Tycoon Vincent Tan is seeking to distance his daughters from the controversy surrounding online game store SEA Gamer Mall Sdn Bhd (SEAGM), after two of the company's top executives were charged over an international hacking scandal.
However, he has come to the defence of SEAGM chief executive officer Wong Ong Hua and chief product officer Ling Yang Ching, saying that they did not have the skills to pull off the crimes they are accused of.
The US Department of Justice (DOJ) has slapped Wong and Ling with 23 charges including for conspiring with hackers from China to “profit from computer intrusions” targeting computer game firms in the US, France, Japan, Singapore and South Korea.
In a statement today, Tan (above) said his daughters, Nerine and Chryseis Tan, were only nominal directors, and had quit the company before the incident.
“At all times, my daughters had no involvement whatsoever in the running of the company. They were just my nominees on the board of SEAGM. Both Nerine and Chryseis have in fact already resigned before this incident," he said.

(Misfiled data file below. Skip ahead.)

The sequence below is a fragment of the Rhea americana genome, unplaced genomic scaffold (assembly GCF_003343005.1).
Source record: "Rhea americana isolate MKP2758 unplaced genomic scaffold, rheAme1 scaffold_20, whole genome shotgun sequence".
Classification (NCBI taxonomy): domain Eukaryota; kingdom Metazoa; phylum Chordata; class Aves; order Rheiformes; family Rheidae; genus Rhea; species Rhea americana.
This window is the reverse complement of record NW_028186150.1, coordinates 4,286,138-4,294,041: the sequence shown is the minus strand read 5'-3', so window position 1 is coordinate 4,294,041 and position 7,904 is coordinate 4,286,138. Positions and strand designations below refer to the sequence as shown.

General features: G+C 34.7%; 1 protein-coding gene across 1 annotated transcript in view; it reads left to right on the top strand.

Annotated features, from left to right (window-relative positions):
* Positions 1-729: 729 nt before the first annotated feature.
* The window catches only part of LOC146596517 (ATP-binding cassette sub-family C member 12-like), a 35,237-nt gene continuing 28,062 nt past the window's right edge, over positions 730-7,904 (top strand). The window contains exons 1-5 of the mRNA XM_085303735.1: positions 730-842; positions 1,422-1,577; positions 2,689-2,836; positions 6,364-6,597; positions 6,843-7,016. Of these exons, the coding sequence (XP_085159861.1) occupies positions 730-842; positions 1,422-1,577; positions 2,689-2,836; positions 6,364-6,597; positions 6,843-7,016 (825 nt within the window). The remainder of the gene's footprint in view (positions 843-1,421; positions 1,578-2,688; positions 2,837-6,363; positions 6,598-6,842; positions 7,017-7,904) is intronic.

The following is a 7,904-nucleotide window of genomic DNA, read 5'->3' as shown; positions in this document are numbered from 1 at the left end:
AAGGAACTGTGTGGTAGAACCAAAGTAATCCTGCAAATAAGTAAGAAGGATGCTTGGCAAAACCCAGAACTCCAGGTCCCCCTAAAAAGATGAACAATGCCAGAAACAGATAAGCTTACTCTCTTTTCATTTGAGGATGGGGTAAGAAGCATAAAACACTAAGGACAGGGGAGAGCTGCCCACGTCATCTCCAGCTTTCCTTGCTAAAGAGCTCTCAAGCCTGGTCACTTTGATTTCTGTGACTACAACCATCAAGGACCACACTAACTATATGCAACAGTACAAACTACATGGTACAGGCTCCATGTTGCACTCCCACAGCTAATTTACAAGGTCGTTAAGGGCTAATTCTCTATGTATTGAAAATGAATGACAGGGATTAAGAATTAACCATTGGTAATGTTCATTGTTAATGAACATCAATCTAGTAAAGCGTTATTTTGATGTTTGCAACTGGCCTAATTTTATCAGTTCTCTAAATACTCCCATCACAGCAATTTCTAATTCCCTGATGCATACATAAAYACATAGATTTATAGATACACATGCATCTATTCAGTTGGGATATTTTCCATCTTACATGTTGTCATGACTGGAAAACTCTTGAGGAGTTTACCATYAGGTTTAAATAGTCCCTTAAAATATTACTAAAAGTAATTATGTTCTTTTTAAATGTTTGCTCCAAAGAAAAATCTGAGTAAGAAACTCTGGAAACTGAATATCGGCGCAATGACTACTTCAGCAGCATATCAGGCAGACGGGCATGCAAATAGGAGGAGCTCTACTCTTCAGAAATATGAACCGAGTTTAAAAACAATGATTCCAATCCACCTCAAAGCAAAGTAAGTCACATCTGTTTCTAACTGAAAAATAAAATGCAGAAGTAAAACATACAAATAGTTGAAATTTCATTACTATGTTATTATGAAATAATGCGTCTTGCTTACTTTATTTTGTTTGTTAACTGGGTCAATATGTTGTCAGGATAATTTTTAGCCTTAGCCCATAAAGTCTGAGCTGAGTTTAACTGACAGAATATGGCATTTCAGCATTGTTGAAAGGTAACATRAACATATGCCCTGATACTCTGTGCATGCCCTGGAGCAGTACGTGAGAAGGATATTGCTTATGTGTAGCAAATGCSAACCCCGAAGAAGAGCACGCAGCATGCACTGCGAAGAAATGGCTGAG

SEAGM's Companies Commission (CCM) file still lists the sisters as directors. The document contains a summary of the company's 2019 financial report which was tabled on June 30 this year.
Meanwhile, regarding Wong and Ling, Tan said: "Neither SEAGM nor the two executives possess the expertise or tools in computer intrusions and hacking.
"The two SEAGM executives maintain their innocence and have appointed Malaysian legal counsel to represent them," he added.
Tan said he had been a passive investor in the company for 13 years, and that he "may choose to divest when the time is right".
His company, Berjaya Group, does not have any interest in the gaming firm, he said.
SEAGM's website is an online store selling “top-up cards” for popular online games, digital gift cards and prepaid mobile credits.
On its website, it claims to have one million registered users and 350,000 active users monthly.
Company records show it made RM386.4 million in revenue and RM11.6 million in profit in 2019.
According to the DOJ, hackers had conspired with Wong and Ling to “steal and launder money” through the video game industry.
The duo have been arrested and are undergoing the extradition process to face charges in the US.